This is one of three known examples of illustrated Esther scrolls with the cut-out decoration in parchment. The Hebrew text of the Book o Esther is inscribed within the arches and the panels are separated by entwined columns. Both margins of all membranes are precisely filled with designs. They are adorned with biblical episodes from the Book of Esther and Genesis (three angels visiting Abraham, the sacrifice of Isaac, and Jacob's dream – this appears twice in the scroll), and midrashic tales. The decorations include unidentified figurative scenes such as a hunting scene, a man riding a donkey, and two men holding a wheel or a wreath, a king (Ahasuerus?) sitting on the throne, a woman and a man (?) playing the mandolins, a house and a man standing next to it (Haman's house?), and a city (?). Additionally, the margins are crowded with numerous animals (lions, birds with long tails - phoenixes?, turtles, squirrels, chameleons (?), snail, frogs (?), dragonflies), fantastic creatures (griffins with a snake and dragons), and cityscapes. Between the illustrations, flowers are placed, and in two places, musical instruments appear too.
The scroll is mounted on a silk backing that is framed with a ribbon and on a wooden roller.
The Book of Esther in Hebrew with a final benediction and shortened version of "Arur Haman"
The scroll is formed of 4 sheets containing 23 columns of the text (+ additional column for a benediction) with 18 or 19 lines except for col. 19 with 11 lines and col. 23 with 12 lines (some of them are very short).
The number of the text columns per sheet: no. 1 - 6, no. 2 - 7, no. 3 - 8, no. 4 - 2 + additional column.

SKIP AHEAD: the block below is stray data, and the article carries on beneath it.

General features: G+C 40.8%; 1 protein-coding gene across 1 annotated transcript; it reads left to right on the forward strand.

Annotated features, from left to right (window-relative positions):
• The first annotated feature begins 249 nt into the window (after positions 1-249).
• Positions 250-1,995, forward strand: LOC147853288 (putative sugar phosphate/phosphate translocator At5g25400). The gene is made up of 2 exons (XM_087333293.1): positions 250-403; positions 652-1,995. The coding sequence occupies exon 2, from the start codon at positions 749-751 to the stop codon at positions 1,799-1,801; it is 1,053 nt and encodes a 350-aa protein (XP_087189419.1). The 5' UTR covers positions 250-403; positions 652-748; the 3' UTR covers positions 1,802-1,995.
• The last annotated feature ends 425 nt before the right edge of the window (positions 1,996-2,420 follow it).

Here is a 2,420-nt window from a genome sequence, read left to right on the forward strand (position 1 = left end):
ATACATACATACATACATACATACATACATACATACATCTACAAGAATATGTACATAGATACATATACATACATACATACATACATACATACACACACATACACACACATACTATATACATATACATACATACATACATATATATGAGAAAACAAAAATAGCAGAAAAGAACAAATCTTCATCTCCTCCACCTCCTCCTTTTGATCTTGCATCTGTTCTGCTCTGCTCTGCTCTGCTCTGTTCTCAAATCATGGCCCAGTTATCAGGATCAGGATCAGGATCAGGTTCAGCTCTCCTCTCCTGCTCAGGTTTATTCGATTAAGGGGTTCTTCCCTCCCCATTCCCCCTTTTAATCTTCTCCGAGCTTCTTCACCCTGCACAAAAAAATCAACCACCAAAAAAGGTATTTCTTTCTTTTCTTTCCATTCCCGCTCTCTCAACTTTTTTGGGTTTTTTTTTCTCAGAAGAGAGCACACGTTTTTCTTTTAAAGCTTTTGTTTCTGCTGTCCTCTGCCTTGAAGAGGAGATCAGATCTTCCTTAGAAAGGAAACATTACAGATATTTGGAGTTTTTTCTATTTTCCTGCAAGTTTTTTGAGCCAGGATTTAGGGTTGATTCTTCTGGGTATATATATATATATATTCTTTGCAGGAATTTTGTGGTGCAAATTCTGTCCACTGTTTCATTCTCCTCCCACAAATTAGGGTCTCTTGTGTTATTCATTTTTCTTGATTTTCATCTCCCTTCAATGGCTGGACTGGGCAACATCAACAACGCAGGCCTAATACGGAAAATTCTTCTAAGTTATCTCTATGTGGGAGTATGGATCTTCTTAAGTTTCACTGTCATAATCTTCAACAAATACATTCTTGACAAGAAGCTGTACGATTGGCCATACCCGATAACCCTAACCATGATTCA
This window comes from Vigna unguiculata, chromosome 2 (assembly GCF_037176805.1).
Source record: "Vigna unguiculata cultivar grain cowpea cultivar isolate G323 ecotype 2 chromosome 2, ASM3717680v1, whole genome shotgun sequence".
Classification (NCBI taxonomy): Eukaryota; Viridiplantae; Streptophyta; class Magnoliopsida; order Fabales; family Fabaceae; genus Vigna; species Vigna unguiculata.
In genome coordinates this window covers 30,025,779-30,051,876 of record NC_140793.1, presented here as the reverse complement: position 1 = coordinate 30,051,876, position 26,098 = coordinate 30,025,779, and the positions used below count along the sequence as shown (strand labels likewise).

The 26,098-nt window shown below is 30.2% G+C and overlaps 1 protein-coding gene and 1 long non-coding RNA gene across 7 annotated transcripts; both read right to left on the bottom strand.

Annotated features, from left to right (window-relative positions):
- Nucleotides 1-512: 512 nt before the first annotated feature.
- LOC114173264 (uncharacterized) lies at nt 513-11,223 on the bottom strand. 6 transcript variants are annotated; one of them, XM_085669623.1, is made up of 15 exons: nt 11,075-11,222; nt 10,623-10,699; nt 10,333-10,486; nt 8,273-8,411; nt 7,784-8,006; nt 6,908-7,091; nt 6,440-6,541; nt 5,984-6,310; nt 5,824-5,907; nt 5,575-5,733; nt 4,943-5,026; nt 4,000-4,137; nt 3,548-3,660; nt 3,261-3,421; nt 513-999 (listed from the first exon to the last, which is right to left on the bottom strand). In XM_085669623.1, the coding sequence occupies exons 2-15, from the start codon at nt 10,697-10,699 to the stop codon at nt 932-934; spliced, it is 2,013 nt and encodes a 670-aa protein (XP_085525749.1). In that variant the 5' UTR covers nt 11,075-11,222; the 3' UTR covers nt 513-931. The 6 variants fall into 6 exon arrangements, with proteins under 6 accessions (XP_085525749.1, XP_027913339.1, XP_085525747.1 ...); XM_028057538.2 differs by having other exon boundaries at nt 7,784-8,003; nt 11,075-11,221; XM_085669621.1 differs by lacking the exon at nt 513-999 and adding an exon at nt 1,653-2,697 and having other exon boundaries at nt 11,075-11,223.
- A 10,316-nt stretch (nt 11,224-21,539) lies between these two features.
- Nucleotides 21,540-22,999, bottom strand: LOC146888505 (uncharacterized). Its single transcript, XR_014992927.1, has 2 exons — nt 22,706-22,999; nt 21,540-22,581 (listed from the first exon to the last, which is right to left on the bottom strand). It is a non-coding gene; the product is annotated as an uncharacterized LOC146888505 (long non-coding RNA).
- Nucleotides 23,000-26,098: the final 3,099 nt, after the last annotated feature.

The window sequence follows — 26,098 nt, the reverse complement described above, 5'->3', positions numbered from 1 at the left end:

The text is inscribed in the Hebrew square Ashkenazi script with tagin, in light brown ink, on parchment membranes that are bright.
The letter ח (Es. 1:6) is slightly larger than an average letter in the scroll; it is formed of two parts joined with a roof. The letter ת (Es. 9:29) is enlarged. Other enlarged and diminished letters are included in col. 13.
In col. 18 some lines are shorter, so the next column could include solely the Haman's sons section.
The length of the lines in the column varies; they fit the shape of panels.
The ruling and pricking are invisible.
The membranes in the scroll are stitched together.
Formerly stored at the Jewish Historical Museum (Joods Historisch Museum) in Amsterdam (manuscript no. M000433).
The scroll is mentioned in:
Judith C.E. Belinfante, Joods Historisch Museum / Jewish Historical Museum, Nederlandse Musea III, Haarlem 1978, 47.
Two other scrolls sharing the same pattern are mentioned in:
Art and Tradition. Treasures of Jewish Life from the Reuben and Helene Dennis Museum, Beth Tzedec Synagogue, ed. Dorion Liebgott, Toronto 2000, 70-71.
Treasures of Jewish Heritage. The Jewish Museum London, eds. Rickie Burman, Jennifer Marin, and Lily Steadman (London 2006), 62-63.